Note: There are some affiliate links, as well as talk of disordered eating and exercise, and specific weights. If these topics are upsetting to you, I recommend skipping this post.
Intuitive Eating. This time last year, I had only just discovered it and had become interested in it. Now, I’m still a baby Intuitive Eater who struggles with it almost every day, but I like to think that I understand and appreciate it more than I did.
I first stumbled upon the philosophy of Intuitive Eating while listening to Christy Harrison’s amazing podcast, “Food Psych“. Christy is an anti-diet dietician who uses her podcast to talk about all things related to diet culture and food freedom (two phrases that seemed foreign to me last year) and to discuss life and the idea of Health at Every Size with different guests. Someone asked me recently how I found Christy’s podcast, and while I’m not certain… I think it may have been while searching for diet and weight loss podcasts on Spotify. While it is most definitely not the kind of podcast I was looking for at the time, it was the podcast I needed. I’m so grateful to Christy and her guests to introducing me to the radical idea of loving my body exactly as it is.
You might be wondering, “Okay Katie… I’m glad this random lady changed your life with her podcast… but what exactly is Intuitive Eating?” I’m not an expert by any means. I’m still learning more every day, but I still would like to share with you what I know, and how it’s helped me.
Intuitive Eating, at its core, is trusting that your body knows what it needs in regards to nourishment, nutrition, and movement. In their book, Intuitive Eating, Evelyn Trible and Elyse Resch write: “
Intuitive Eating provides a new way of eating that is ultimately struggle-free and healthy for your mind and body. It is a process that unleashes the shackles of dieting (which can only lead to deprivation, rebellion, and rebound weight gain). It means getting back to your roots – trusting your body and its signals.Intuitive Eating by Evelyn Trible and Elyse Resch
In short, instead of listening to exterior cues (how much you worked out, time of day, diet rules, beliefs about what you should eat), Intuitive Eating teaches you to listen to interior cues from your body.
More recently, there was some backlash about Intuitive Eating from Jillian Michaels, who is best known for her “tough love” (though I would rather call it bullying) on the TV Show “The Biggest Loser”. In short, she pretty much said that Intuitive Eating is only eating unhealthy foods. While I understand why people (including members of my family) might think that, this idea is forgetting the root of Intuitive Eating: listening to your body.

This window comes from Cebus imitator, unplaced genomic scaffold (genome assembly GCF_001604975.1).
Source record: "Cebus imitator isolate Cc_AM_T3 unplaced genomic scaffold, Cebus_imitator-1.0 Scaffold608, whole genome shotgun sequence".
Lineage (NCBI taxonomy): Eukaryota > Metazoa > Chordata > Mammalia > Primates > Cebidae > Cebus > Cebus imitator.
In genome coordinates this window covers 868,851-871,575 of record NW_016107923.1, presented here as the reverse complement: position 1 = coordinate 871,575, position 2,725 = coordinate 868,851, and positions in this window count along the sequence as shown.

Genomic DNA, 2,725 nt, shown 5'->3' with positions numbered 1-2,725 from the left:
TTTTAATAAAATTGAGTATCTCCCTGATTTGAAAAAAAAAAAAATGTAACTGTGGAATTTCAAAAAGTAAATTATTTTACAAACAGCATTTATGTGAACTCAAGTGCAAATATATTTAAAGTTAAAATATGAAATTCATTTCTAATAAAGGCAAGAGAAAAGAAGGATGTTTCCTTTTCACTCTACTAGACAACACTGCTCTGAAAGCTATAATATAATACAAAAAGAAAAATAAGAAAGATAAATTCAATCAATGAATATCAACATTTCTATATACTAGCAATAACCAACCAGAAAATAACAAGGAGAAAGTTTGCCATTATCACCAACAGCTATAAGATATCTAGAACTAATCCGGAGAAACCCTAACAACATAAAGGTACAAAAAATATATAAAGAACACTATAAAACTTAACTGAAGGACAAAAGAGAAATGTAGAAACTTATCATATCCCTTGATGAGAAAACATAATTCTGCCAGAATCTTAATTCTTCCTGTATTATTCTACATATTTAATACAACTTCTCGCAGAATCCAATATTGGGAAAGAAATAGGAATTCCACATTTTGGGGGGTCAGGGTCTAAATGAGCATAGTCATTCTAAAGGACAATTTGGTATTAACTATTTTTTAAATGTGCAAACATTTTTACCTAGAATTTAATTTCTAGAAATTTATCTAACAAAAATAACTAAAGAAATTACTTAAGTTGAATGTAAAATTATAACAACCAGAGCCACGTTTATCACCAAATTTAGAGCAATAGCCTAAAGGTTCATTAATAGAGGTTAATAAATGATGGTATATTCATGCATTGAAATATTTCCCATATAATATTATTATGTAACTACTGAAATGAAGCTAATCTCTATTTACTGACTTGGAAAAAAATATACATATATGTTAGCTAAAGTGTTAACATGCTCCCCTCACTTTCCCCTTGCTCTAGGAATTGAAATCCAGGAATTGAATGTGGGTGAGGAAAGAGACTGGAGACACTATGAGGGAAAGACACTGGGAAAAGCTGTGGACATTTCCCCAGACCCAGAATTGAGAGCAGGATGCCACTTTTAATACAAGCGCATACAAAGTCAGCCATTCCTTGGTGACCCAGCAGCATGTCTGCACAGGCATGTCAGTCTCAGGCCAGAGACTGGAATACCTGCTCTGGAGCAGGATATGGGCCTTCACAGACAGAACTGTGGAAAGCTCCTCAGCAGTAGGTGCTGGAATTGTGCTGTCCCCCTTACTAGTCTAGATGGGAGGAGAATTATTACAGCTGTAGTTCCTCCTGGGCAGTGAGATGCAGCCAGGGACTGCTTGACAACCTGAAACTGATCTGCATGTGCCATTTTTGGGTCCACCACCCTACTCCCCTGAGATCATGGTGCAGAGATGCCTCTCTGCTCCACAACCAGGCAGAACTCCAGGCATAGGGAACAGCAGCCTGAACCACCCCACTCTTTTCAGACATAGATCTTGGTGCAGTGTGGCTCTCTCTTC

Yes, Intuitive Eating does require you to give yourself unconditional permission to eat any and all foods (no food rules), as you become more in-tune to your body, you will begin to realize that sometimes, your body wants things like vegetables, and lean meats. Sure, other days it wants pizza and McDonalds. But not all the time. As you learn your body’s cues and feelings, you will begin to realize that sometimes, the “unhealthy” foods don’t always feel so great.
For example, since I’ve begun Intuitive Eating, I’ve learned that some milk products make me feel really yucky. Not all milk products, but some. Cheese? Fine. Plain milk? Not so great. Butter? Fine. Yogurt? Fine. Ice Cream? Sadly, not so great sometimes. Intuitive Eating has taught me that drinking plain milk with my cereal and eating copious amounts of ice cream can leave me feeling gross. My body simply doesn’t like it. So, I switched to oat milk with my cereal, and get frozen yogurt or dairy free frozen desserts in lieu of ice cream when I can. I’m not going to lie, sometimes I still eat ice cream. But I know there’s a chance I won’t feel good after, and that I may regret it after.
For years, I tried different diets and “lifestyle changes” to lose weight. The one time I lost a substantial amount of weight, I would tell people that I wasn’t doing anything differently, but would spend hours a day at the gym, walk 15,000 steps at work, and binge eat a pint of Halo Top Ice Cream (around 400 calories) for each meal of the day. I lost around 80 pounds and weighed the least I ever did. But… looking back, that wasn’t an attainable lifestyle. In fact, it was a very disordered lifestyle. Since then, I’ve gained back the weight I lost, and then some. For a long time, that really devastated me. I saw it as a character flaw, or a lack of discipline. Now, I know that my body has carried me through trauma and life changes. She is strong, and beautiful, and I am no longer starving her, but instead working in harmony with her.
Food and exercise have become gifts that I give to my body. Sometimes that gift is my favorite salad and a 30 minute Peloton class, other times it’s my favorite dessert and taking a rest day to recover.
With Intuitive Eating, I have learned to really, truly love myself. Not the me who “could be” if I just lost weight or the me who was when I was at my lowest weight, but the me right now. The me who wears a size 24 jeans and loves riding the Peloton at the gym and whose favorite food is ice cream and who sometimes has the motivation and energy to meal prep. And that self love that I have discovered is a better gift than any diet could ever give me.